Microsoft Lync has a rich set of .NET APIs which make it easy to extend the platform and integrate it with other applications. This blog helps explain how to use them.

Accessing the inner endpoint

Posted: May 23rd, 2013 | Author: | Filed under: UCMA 4.0 | Tags: | 1 Comment »

Although the title sounds very philosophical, I’m not going to talk in this post about an inward journey of discovery for your application endpoints. Instead, I want to talk about a way to access some parts of the signaling layer – the lower-level part of UCMA that allows you to work directly with SIP messages – from the collaboration layer, where most UCMA development takes place.

Recently I’ve gotten a lot of questions about how you can make UCMA do very specific things with SIP messages, like changing the way the SDP media offers are constructed. In many cases, the answer is, unfortunately, that you can’t have your cake and eat it too: if you want to take advantage of the relative simplicity of the collaboration layer, with high-level classes like AudioVideoCall, ConferenceSession, and RemotePresenceView, rather than building SIP messages from scratch, then you have to give up some control over what goes into the SIP messages that get generated. But there are a few places where you can have a little bit of extra control without giving up the collaboration layer completely. One of those is the various Options classes, where you can add extra SIP headers to many types of outgoing messages.

Another one that many people are unaware of is the InnerEndpoint property on the ApplicationEndpoint and UserEndpoint classes. This is a sort of secret trap-door into the signaling layer. It gives you access to the counterpart of UserEndpoint or ApplicationEndpoint in the Microsoft.Rtc.Signaling namespace: RealTimeEndpoint. Using RealTimeEndpoint, you can create and handle SIP dialogs at a much lower level than is possible with the collaboration layer.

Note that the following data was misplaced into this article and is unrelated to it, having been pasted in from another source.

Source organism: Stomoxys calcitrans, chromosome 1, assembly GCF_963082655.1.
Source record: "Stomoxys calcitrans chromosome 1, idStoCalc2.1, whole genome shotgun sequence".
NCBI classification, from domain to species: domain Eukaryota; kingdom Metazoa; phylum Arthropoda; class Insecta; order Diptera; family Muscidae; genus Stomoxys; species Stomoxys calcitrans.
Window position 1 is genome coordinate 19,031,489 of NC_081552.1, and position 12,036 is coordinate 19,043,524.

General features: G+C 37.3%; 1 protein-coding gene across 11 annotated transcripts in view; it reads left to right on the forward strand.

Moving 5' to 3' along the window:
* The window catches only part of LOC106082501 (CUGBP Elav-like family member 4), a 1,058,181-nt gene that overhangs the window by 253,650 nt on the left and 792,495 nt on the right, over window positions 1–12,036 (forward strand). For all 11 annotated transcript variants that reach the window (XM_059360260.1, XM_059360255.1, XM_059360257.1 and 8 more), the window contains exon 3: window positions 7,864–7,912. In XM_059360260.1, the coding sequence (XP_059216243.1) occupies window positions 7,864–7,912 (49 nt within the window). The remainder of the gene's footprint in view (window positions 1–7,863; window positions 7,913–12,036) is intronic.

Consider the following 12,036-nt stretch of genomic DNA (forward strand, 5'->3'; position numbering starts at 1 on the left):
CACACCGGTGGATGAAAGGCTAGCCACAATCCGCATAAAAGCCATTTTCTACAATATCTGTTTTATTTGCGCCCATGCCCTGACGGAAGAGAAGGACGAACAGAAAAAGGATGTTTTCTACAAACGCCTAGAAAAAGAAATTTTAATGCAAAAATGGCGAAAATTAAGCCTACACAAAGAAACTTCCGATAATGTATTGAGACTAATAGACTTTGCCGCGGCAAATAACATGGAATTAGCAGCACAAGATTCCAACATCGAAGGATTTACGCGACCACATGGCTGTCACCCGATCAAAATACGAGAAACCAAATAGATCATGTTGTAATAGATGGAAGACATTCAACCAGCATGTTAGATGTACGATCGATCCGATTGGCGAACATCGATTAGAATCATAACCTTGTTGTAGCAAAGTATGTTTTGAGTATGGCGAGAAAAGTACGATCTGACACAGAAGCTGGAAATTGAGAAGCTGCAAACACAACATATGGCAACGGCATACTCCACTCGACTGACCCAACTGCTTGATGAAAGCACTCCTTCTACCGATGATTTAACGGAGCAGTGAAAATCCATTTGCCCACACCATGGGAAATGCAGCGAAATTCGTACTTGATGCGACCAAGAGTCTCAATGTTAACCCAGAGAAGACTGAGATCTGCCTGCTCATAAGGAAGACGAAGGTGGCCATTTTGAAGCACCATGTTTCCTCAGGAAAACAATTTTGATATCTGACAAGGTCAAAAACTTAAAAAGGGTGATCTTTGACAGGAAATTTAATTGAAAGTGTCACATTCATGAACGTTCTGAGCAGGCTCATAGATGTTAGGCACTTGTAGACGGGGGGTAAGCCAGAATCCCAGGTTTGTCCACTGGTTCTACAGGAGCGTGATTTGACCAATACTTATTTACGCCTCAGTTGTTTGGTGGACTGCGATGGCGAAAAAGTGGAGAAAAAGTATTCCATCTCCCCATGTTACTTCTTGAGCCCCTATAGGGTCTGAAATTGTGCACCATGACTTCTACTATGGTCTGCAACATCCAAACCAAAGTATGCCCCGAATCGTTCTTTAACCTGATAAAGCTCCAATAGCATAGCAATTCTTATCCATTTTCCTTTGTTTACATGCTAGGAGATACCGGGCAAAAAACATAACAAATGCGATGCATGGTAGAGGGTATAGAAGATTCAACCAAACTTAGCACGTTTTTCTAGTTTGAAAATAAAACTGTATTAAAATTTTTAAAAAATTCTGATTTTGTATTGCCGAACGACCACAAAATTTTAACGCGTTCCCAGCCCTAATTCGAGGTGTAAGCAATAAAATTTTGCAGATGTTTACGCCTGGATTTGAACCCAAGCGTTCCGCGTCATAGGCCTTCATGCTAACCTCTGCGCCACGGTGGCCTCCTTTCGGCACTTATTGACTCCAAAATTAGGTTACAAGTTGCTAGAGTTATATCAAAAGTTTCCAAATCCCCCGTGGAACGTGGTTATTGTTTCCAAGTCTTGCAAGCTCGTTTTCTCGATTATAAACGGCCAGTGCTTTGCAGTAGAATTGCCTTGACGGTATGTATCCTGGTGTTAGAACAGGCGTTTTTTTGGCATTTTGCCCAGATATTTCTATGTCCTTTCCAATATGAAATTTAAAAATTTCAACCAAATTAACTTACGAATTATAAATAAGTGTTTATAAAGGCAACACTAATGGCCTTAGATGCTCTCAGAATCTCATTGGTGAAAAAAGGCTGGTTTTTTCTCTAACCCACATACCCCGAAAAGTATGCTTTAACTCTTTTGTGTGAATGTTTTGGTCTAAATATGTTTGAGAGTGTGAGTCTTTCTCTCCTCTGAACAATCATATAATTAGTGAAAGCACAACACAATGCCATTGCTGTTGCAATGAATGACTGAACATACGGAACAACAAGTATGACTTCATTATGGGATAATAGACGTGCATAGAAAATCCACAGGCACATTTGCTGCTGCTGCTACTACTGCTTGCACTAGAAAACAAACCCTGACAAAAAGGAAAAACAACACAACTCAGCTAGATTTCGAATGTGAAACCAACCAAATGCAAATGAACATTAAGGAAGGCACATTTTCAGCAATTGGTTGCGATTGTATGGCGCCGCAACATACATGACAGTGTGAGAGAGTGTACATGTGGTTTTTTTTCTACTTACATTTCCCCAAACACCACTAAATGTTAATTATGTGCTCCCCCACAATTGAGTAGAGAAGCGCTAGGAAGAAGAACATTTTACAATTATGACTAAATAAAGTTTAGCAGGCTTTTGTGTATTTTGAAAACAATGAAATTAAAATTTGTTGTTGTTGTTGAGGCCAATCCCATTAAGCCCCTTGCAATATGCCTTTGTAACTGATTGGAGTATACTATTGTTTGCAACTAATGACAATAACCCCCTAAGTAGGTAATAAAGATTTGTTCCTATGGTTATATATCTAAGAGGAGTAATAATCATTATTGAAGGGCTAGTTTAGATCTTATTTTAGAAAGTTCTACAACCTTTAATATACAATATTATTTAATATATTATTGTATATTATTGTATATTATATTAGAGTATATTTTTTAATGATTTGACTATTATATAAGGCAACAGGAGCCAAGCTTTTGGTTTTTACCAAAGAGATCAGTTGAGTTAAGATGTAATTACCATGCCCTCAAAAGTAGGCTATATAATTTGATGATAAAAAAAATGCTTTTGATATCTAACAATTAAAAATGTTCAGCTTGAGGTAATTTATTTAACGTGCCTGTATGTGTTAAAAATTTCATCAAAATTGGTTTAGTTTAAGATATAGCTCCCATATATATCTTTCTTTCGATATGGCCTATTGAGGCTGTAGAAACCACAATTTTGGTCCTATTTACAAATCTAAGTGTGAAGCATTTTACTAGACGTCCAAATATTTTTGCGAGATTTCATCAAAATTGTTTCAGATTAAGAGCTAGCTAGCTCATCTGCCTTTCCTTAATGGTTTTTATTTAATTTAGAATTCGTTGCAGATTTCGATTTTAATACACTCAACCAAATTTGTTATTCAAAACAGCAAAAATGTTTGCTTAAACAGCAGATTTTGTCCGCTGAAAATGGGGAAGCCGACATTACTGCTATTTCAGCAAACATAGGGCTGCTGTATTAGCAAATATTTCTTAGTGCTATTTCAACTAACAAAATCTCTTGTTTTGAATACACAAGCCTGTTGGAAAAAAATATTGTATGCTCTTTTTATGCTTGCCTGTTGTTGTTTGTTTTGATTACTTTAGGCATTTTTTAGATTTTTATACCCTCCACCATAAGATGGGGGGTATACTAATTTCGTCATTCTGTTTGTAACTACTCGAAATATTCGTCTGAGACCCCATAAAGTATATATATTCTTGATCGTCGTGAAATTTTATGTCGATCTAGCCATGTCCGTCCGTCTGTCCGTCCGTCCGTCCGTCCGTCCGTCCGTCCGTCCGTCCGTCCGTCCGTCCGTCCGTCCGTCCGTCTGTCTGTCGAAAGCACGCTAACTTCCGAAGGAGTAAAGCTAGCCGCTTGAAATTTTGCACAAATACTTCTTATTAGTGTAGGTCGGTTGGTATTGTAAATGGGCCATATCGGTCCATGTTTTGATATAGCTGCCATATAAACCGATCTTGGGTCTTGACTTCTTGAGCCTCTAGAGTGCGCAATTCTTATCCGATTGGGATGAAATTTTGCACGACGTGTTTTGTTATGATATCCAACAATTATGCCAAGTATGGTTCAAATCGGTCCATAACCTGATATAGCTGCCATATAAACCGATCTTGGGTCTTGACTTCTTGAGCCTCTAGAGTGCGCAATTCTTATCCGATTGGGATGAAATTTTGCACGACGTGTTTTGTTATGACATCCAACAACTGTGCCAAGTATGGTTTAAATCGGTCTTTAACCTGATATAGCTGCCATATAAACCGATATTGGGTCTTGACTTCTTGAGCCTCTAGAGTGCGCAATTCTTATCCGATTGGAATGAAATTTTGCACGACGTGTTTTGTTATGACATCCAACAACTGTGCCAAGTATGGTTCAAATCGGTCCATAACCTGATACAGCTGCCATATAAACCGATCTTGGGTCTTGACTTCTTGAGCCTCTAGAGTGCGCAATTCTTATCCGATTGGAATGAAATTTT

For example, you can do something like this to send a SIP INVITE with your own, customized SDP body:

SignalingSession session = new SignalingSession(_endpoint.InnerEndpoint,
    new RealTimeAddress("sip:mgreenlee@claritycontest.com"));
session.OfferAnswerNegotiation = _customOfferAnswer;

try
{
    session.BeginEstablish(establishAsyncResult =>
    {
        try
        {
            session.EndEstablish(establishAsyncResult);
        }
        catch (RealTimeException ex)
        {
            Console.WriteLine(ex);
        }
    },
    null);
}
catch (InvalidOperationException ex)
{
    Console.WriteLine(ex);
}

In this example, _customOfferAnswer would contain an instance of a class that implements IOfferAnswer, to define how the media negotiation should be handled. I’ll talk more about IOfferAnswer and how to implement it in a future blog post, but the point is that you can use the classes in the Collaboration namespace to handle most functions of your application while still falling back on the Signaling namespace for more detailed work.

You can also hook up an event handler to handle incoming SIP messages:

_userEndpoint.InnerEndpoint.SessionReceived += OnInnerEndpointSessionReceived;

In any case, it’s good to be aware of the InnerEndpoint property for cases where you need to drop down to the signaling layer for specific messages.


One Comment on “Accessing the inner endpoint”

  1. 1 Navkar said at 8:45 am on August 5th, 2014:

    Hi Michael,

    I am doing something similar in my application – I need the capability to customize the SDP body (negotiation) and also want to transfer media over the same session once the SDP is negotiated (need to hook both ends in an audio call). Is it possible to transfer media (audio) while using SignalingSession object? Or can you suggest any alternative way to achieve the same.


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